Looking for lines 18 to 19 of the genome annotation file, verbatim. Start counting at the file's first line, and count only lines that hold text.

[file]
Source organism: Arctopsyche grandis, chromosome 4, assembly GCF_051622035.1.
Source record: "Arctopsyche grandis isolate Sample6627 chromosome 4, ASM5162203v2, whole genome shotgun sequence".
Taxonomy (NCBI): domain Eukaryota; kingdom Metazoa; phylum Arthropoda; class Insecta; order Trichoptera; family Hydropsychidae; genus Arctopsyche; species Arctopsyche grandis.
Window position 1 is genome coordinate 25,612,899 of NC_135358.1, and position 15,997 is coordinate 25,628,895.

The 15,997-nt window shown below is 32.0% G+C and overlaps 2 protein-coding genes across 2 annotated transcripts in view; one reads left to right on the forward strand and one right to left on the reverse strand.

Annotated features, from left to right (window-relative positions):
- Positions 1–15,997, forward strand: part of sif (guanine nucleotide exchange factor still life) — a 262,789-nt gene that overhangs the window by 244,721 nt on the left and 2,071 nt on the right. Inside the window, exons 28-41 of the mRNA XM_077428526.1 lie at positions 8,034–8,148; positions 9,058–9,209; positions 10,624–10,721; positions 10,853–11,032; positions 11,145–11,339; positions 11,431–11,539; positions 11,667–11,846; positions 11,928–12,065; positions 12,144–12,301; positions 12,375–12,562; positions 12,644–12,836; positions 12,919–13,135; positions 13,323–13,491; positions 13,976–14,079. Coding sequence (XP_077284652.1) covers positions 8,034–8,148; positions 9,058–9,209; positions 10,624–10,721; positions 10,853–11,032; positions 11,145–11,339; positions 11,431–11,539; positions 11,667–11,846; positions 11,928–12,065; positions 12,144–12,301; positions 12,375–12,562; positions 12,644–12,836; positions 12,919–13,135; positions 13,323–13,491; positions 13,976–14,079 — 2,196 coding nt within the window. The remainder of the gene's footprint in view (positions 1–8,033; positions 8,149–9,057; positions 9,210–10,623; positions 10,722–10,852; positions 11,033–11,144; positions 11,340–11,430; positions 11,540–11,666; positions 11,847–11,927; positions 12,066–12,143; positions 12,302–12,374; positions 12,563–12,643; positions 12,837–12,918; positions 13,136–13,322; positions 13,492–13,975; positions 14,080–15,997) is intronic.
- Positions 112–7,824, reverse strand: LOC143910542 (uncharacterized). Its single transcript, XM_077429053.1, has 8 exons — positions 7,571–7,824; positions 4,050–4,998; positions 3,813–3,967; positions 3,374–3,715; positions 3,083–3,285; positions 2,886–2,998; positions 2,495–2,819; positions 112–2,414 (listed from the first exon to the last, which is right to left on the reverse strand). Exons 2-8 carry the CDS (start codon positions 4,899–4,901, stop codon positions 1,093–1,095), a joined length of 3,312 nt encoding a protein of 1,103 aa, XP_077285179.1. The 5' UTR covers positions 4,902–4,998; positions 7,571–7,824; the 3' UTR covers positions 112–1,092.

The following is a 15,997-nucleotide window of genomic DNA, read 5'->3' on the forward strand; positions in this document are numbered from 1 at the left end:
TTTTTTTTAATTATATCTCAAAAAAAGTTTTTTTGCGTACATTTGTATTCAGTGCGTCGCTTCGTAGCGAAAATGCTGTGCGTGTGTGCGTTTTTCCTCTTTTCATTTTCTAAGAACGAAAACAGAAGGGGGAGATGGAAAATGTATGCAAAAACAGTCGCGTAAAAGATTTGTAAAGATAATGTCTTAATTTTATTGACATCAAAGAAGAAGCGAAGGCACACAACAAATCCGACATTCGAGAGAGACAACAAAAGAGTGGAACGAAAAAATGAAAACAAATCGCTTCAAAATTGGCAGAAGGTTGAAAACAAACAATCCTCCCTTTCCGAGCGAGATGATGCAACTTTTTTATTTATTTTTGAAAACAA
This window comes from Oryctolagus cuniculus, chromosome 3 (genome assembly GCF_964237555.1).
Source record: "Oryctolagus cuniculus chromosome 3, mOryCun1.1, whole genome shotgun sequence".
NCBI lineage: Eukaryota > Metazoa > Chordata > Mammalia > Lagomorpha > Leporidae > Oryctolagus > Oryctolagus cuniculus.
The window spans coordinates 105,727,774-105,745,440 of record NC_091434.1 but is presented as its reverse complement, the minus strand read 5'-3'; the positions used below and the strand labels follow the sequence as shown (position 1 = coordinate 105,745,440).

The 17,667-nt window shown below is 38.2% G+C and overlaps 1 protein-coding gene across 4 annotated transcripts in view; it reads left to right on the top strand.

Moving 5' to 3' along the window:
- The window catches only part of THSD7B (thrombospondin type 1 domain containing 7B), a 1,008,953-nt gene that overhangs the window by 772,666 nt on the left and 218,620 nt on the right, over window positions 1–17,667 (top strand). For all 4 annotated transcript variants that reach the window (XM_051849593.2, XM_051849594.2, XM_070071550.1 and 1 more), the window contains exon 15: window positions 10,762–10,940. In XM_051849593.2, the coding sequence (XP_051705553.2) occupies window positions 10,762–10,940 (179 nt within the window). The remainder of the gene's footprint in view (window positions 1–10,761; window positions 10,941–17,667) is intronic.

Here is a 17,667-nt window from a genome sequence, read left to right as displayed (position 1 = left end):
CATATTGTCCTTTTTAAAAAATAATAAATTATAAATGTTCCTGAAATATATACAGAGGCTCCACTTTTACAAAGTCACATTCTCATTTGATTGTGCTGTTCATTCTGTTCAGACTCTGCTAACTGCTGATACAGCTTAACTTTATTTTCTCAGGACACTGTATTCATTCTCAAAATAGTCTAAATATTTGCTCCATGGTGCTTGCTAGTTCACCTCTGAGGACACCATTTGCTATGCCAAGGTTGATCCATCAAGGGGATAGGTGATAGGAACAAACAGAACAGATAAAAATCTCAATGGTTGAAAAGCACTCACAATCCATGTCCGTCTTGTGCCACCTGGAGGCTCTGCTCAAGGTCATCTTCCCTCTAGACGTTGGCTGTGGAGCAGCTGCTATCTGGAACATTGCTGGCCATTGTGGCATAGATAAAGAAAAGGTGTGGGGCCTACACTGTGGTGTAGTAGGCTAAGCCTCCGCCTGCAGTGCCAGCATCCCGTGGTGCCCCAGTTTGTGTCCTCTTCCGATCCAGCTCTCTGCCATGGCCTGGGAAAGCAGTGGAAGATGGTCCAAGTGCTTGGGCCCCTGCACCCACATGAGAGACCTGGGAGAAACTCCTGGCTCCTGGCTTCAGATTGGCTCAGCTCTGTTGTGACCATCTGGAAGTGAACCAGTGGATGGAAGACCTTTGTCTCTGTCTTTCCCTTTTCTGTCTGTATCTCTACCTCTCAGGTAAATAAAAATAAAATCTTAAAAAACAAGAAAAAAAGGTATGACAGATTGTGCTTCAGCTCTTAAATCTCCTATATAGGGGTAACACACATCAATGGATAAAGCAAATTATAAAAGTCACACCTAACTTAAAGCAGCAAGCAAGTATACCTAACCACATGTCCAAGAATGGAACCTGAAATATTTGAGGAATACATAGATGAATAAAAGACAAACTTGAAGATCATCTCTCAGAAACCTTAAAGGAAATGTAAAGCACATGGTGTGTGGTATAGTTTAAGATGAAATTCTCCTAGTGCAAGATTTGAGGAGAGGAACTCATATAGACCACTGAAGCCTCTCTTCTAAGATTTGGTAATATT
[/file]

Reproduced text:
Here is a 17,667-nt window from a genome sequence, read left to right as displayed (position 1 = left end):
CATATTGTCCTTTTTAAAAAATAATAAATTATAAATGTTCCTGAAATATATACAGAGGCTCCACTTTTACAAAGTCACATTCTCATTTGATTGTGCTGTTCATTCTGTTCAGACTCTGCTAACTGCTGATACAGCTTAACTTTATTTTCTCAGGACACTGTATTCATTCTCAAAATAGTCTAAATATTTGCTCCATGGTGCTTGCTAGTTCACCTCTGAGGACACCATTTGCTATGCCAAGGTTGATCCATCAAGGGGATAGGTGATAGGAACAAACAGAACAGATAAAAATCTCAATGGTTGAAAAGCACTCACAATCCATGTCCGTCTTGTGCCACCTGGAGGCTCTGCTCAAGGTCATCTTCCCTCTAGACGTTGGCTGTGGAGCAGCTGCTATCTGGAACATTGCTGGCCATTGTGGCATAGATAAAGAAAAGGTGTGGGGCCTACACTGTGGTGTAGTAGGCTAAGCCTCCGCCTGCAGTGCCAGCATCCCGTGGTGCCCCAGTTTGTGTCCTCTTCCGATCCAGCTCTCTGCCATGGCCTGGGAAAGCAGTGGAAGATGGTCCAAGTGCTTGGGCCCCTGCACCCACATGAGAGACCTGGGAGAAACTCCTGGCTCCTGGCTTCAGATTGGCTCAGCTCTGTTGTGACCATCTGGAAGTGAACCAGTGGATGGAAGACCTTTGTCTCTGTCTTTCCCTTTTCTGTCTGTATCTCTACCTCTCAGGTAAATAAAAATAAAATCTTAAAAAACAAGAAAAAAAGGTATGACAGATTGTGCTTCAGCTCTTAAATCTCCTATATAGGGGTAACACACATCAATGGATAAAGCAAATTATAAAAGTCACACCTAACTTAAAGCAGCAAGCAAGTATACCTAACCACATGTCCAAGAATGGAACCTGAAATATTTGAGGAATACATAGATGAATAAAAGACAAACTTGAAGATCATCTCTCAGAAACCTTAAAGGAAATGTAAAGCACATGGTGTGTGGTATAGTTTAAGATGAAATTCTCCTAGTGCAAGATTTGAGGAGAGGAACTCATATAGACCACTGAAGCCTCTCTTCTAAGATTTGGTAATATT